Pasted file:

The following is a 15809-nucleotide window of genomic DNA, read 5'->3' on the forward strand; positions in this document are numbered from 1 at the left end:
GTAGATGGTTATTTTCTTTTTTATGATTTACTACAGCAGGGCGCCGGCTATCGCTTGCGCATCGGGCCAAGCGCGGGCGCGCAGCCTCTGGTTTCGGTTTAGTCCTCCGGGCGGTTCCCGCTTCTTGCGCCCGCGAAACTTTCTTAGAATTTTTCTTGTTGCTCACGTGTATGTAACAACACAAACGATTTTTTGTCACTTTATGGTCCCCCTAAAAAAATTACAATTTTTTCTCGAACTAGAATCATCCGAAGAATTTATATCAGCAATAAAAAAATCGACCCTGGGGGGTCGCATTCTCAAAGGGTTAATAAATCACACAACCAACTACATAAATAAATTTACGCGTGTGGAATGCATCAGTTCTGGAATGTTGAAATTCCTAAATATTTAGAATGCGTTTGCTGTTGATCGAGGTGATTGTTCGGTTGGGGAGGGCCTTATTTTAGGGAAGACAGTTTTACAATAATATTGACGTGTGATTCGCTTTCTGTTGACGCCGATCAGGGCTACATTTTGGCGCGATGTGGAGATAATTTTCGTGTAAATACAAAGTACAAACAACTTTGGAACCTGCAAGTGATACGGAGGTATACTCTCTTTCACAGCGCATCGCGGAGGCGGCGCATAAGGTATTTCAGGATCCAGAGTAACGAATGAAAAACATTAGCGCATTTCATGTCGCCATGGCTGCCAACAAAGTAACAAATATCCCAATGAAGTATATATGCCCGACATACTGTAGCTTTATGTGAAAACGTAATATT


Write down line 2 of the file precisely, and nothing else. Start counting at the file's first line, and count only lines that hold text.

GTAGATGGTTATTTTCTTTTTTATGATTTACTACAGCAGGGCGCCGGCTATCGCTTGCGCATCGGGCCAAGCGCGGGCGCGCAGCCTCTGGTTTCGGTTTAGTCCTCCGGGCGGTTCCCGCTTCTTGCGCCCGCGAAACTTTCTTAGAATTTTTCTTGTTGCTCACGTGTATGTAACAACACAAACGATTTTTTGTCACTTTATGGTCCCCCTAAAAAAATTACAATTTTTTCTCGAACTAGAATCATCCGAAGAATTTATATCAGCAATAAAAAAATCGACCCTGGGGGGTCGCATTCTCAAAGGGTTAATAAATCACACAACCAACTACATAAATAAATTTACGCGTGTGGAATGCATCAGTTCTGGAATGTTGAAATTCCTAAATATTTAGAATGCGTTTGCTGTTGATCGAGGTGATTGTTCGGTTGGGGAGGGCCTTATTTTAGGGAAGACAGTTTTACAATAATATTGACGTGTGATTCGCTTTCTGTTGACGCCGATCAGGGCTACATTTTGGCGCGATGTGGAGATAATTTTCGTGTAAATACAAAGTACAAACAACTTTGGAACCTGCAAGTGATACGGAGGTATACTCTCTTTCACAGCGCATCGCGGAGGCGGCGCATAAGGTATTTCAGGATCCAGAGTAACGAATGAAAAACATTAGCGCATTTCATGTCGCCATGGCTGCCAACAAAGTAACAAATATCCCAATGAAGTATATATGCCCGACATACTGTAGCTTTATGTGAAAACGTAATATT